Method 811 can then continue in a step 812-2 with the defining of print-receptive media 749-1 through 749-6. Such defining of print-receptive media 749-1 through 749-6 can be effected by cutting circumscribing lines 741-1 through adhesive assembly 720 but not through third material 721. Method 811 can then continue in a step 812-3 with the formation of leading compressed regions 761-1, 761-2, and 761-3, trailing compressed regions 763-1, 763-2, and 763-3, and side compressed regions 765-1 through 765-33 and 767-1 through 767-33 in adhesive assembly 720. The formation of leading compressed regions 761-1, 761-2, and 761-3, trailing compressed regions 763-1, 763-2, and 763-3, and side compressed regions 765-1 through 765-33 and 767-1 through 767-33 can be performed by pressing a scoring roller having protrusions that are complementary in shape to the compressed regions one wishes to create against first major surface 717 of first material 713. It should be understood that, although step 812-2 is described above as taking place before step 812-3, the order of these two steps could be reversed. Method 811 can then conclude in a step 812-4 with the cutting of the compressed roll into sheets, preferably of standard paper size.

Referring now to FIG. 31, there is schematically shown an apparatus that can be used to make sheet construction 711, the apparatus being represented by reference numeral 821.

Apparatus 821 can include a supply roll 823 of composite material 831, composite material 831 including the combination of adhesive assembly 720 and third material 721. Supply roll 823 can be unwound from a reel 824. Apparatus 821 can further include a media defining station 832 through which composite material 831 can be passed so that individual media 749-1 through 749-6 can be defined in composite material 831, thereby yielding a first modified composite material 833. Station 832 can include the combination of a cylindrical die 835 having knife elements 837 arranged on its periphery and a smooth anvil roller 839.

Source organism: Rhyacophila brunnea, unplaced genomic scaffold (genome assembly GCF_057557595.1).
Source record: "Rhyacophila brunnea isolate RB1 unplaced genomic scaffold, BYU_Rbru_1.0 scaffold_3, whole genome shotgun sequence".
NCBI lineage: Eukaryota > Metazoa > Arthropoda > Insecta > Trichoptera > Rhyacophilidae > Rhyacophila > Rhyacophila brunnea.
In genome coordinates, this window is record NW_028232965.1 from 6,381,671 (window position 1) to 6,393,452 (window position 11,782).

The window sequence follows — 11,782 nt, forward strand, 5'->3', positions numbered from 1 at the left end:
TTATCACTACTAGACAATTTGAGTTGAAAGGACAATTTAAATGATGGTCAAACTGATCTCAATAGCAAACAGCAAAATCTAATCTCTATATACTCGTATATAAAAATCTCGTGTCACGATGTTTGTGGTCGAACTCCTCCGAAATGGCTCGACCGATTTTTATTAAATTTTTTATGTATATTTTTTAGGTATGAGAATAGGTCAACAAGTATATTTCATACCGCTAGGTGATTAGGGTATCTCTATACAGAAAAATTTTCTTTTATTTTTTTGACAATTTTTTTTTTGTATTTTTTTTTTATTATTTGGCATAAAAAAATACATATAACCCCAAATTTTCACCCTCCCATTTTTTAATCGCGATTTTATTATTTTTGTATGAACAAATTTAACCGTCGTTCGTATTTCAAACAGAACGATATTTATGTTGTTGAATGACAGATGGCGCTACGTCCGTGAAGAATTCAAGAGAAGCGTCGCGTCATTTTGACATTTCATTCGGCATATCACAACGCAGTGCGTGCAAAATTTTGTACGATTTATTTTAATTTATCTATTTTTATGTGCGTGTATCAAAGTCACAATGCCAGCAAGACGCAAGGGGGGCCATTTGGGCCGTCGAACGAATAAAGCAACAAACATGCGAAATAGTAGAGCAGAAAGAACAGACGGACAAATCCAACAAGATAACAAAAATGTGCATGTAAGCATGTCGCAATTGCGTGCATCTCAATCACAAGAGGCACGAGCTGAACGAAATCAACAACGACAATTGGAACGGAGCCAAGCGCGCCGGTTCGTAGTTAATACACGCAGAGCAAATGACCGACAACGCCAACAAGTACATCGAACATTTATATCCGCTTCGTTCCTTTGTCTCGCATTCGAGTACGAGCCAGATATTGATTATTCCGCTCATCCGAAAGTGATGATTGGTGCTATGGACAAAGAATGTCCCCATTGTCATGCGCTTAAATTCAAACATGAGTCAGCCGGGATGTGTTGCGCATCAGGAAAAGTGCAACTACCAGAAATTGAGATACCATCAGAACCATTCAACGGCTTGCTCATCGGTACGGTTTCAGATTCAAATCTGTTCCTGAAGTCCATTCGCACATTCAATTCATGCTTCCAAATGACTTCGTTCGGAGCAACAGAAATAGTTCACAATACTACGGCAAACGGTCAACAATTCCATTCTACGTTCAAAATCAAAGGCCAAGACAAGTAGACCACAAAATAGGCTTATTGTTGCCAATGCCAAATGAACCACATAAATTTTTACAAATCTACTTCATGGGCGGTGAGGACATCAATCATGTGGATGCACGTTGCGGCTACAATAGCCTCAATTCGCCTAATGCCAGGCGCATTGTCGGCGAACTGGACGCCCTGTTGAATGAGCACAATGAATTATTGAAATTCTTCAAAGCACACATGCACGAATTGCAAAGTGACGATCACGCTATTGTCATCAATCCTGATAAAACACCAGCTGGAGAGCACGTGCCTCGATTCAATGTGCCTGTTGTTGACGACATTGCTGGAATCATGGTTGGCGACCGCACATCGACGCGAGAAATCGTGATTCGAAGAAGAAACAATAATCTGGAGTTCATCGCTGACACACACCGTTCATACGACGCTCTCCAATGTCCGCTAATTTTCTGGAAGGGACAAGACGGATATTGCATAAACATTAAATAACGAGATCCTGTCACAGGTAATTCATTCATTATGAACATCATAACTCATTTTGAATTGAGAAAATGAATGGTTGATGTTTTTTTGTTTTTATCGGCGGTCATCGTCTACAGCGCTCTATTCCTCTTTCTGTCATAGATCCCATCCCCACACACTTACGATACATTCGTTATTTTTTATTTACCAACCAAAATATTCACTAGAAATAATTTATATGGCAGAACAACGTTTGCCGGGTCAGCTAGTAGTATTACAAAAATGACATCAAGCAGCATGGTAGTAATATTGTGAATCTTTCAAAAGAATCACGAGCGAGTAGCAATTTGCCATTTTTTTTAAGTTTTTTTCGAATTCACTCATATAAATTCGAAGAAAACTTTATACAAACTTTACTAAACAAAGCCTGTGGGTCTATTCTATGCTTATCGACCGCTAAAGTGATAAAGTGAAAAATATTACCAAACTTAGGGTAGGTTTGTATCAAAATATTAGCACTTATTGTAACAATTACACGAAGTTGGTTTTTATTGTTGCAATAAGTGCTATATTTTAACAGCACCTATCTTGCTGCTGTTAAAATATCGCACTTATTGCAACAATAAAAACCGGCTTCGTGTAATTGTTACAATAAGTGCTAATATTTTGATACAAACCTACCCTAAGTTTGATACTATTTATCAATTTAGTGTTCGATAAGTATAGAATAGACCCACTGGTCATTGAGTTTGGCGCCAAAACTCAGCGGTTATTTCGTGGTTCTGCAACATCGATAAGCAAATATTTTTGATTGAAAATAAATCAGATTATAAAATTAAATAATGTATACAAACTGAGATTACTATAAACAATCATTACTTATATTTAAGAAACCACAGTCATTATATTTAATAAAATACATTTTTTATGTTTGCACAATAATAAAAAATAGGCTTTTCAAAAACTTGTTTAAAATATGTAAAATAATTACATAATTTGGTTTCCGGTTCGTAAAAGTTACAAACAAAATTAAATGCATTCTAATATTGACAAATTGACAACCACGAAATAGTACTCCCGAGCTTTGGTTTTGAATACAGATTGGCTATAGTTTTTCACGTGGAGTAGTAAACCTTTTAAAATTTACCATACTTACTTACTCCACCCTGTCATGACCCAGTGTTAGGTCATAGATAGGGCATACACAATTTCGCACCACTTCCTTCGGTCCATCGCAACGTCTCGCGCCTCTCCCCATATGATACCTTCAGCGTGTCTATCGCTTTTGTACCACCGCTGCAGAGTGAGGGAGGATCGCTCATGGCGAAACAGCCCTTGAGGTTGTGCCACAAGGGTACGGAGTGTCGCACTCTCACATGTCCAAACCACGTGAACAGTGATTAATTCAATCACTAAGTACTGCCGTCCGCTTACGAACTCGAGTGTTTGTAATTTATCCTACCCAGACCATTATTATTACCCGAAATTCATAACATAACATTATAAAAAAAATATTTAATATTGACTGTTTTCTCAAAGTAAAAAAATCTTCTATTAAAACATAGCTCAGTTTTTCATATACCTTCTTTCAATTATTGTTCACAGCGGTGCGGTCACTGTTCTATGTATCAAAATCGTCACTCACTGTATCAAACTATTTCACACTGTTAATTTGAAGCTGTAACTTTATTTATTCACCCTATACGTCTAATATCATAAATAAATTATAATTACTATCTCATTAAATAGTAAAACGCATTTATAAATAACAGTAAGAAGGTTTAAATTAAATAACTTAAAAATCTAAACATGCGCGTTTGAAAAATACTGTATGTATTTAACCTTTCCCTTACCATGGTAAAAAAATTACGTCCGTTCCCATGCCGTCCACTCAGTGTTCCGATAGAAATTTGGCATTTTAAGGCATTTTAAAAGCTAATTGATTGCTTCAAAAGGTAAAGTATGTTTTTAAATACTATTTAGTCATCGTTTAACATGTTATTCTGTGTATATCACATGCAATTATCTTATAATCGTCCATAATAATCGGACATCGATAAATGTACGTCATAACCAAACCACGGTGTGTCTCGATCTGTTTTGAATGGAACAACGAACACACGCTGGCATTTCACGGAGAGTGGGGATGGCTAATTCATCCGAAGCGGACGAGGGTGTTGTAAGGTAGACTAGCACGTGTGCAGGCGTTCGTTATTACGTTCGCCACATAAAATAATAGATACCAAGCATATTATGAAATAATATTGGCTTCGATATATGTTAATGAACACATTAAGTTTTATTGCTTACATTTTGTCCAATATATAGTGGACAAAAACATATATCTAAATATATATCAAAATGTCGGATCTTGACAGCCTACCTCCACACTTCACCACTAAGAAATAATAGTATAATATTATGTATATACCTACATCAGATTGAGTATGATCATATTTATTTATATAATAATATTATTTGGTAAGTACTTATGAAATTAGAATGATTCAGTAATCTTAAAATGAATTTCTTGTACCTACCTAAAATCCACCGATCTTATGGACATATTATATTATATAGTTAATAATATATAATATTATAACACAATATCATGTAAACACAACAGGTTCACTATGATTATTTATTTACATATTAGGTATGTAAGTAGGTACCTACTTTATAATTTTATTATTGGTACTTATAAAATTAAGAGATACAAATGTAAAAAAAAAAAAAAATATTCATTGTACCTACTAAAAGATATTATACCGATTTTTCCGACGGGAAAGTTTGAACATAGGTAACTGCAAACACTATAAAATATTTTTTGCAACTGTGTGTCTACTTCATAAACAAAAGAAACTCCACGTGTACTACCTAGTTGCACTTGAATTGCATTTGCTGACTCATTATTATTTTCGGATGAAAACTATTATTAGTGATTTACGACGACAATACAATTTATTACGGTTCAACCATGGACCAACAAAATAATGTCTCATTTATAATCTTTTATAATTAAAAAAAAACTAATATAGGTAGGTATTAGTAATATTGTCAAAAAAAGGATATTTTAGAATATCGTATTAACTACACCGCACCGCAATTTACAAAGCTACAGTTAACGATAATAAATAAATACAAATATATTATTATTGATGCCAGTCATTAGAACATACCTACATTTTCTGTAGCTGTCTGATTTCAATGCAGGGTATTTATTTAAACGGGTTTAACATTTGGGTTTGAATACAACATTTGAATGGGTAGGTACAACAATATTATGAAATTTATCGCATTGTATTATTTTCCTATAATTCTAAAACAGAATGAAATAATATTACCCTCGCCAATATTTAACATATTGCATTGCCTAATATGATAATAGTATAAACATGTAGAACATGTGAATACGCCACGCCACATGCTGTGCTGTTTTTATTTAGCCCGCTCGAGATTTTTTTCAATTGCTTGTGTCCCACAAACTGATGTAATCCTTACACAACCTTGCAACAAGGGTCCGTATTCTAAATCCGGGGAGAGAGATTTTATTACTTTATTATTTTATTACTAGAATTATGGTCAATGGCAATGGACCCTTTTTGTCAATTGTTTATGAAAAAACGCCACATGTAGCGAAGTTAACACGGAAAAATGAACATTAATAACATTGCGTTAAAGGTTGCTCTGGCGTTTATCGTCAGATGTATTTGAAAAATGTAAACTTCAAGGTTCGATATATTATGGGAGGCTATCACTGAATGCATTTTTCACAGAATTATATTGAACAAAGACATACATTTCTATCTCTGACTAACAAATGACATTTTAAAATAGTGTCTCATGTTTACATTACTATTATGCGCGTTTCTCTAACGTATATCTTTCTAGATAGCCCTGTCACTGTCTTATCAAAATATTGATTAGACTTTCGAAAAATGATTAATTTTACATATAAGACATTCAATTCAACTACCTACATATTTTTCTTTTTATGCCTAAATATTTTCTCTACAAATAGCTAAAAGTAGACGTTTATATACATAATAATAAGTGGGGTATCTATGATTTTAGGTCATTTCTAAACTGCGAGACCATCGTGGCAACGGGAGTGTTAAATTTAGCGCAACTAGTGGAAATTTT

Apparatus 821 can further include a compressing station 840 through which first modified composite material 833 can be passed so that leading compressed regions 761-1, 761-2, and 761-3, trailing compressed regions 763-1, 763-2, and 763-3, and side compressed regions 765-1 through 765-33 and 767-1 through 767-33 can be formed in first modified composite material 833, thereby yielding a second modified composite material 841. Station 840 can include the combination of a scoring roller 842 and a smooth anvil roller 844. Apparatus 821 can further include a printing station 846 through which material 841 can be passed so that indicia (e.g., trademarks, instructions, etc.) can be imprinted on first material 713 and/or third material 721, thereby yielding a third modified composite material 847. Apparatus 821 can further include a sheeting station 848 for cutting material 847 into standard paper-sized sheets, thereby yielding sheet construction 711. Apparatus 821 can further include a packaging station 849 for packaging one or more sheet constructions 711.